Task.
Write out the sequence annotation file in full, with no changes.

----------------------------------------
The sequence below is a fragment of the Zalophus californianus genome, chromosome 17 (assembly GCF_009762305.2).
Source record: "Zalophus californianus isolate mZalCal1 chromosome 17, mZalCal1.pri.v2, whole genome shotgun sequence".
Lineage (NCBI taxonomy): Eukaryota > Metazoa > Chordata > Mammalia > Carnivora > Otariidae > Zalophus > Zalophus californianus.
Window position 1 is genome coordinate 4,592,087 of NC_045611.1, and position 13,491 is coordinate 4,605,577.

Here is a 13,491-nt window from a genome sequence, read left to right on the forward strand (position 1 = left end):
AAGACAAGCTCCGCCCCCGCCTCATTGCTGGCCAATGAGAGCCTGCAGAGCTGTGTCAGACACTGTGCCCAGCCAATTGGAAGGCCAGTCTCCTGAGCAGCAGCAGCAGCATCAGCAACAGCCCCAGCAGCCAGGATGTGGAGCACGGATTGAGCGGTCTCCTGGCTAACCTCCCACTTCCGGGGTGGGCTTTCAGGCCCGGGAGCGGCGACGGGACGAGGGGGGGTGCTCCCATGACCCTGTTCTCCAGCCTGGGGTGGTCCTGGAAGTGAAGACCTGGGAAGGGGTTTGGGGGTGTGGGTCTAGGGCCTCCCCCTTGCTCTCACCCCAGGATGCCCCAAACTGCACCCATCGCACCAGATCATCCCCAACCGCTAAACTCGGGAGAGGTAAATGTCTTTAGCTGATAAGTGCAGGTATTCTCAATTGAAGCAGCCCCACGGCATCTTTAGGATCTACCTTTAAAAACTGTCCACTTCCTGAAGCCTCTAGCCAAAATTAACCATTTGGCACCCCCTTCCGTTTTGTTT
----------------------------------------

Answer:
The sequence below is a fragment of the Zalophus californianus genome, chromosome 17 (assembly GCF_009762305.2).
Source record: "Zalophus californianus isolate mZalCal1 chromosome 17, mZalCal1.pri.v2, whole genome shotgun sequence".
Lineage (NCBI taxonomy): Eukaryota > Metazoa > Chordata > Mammalia > Carnivora > Otariidae > Zalophus > Zalophus californianus.
Window position 1 is genome coordinate 4,592,087 of NC_045611.1, and position 13,491 is coordinate 4,605,577.

Here is a 13,491-nt window from a genome sequence, read left to right on the forward strand (position 1 = left end):
AAGACAAGCTCCGCCCCCGCCTCATTGCTGGCCAATGAGAGCCTGCAGAGCTGTGTCAGACACTGTGCCCAGCCAATTGGAAGGCCAGTCTCCTGAGCAGCAGCAGCAGCATCAGCAACAGCCCCAGCAGCCAGGATGTGGAGCACGGATTGAGCGGTCTCCTGGCTAACCTCCCACTTCCGGGGTGGGCTTTCAGGCCCGGGAGCGGCGACGGGACGAGGGGGGGTGCTCCCATGACCCTGTTCTCCAGCCTGGGGTGGTCCTGGAAGTGAAGACCTGGGAAGGGGTTTGGGGGTGTGGGTCTAGGGCCTCCCCCTTGCTCTCACCCCAGGATGCCCCAAACTGCACCCATCGCACCAGATCATCCCCAACCGCTAAACTCGGGAGAGGTAAATGTCTTTAGCTGATAAGTGCAGGTATTCTCAATTGAAGCAGCCCCACGGCATCTTTAGGATCTACCTTTAAAAACTGTCCACTTCCTGAAGCCTCTAGCCAAAATTAACCATTTGGCACCCCCTTCCGTTTTGTTT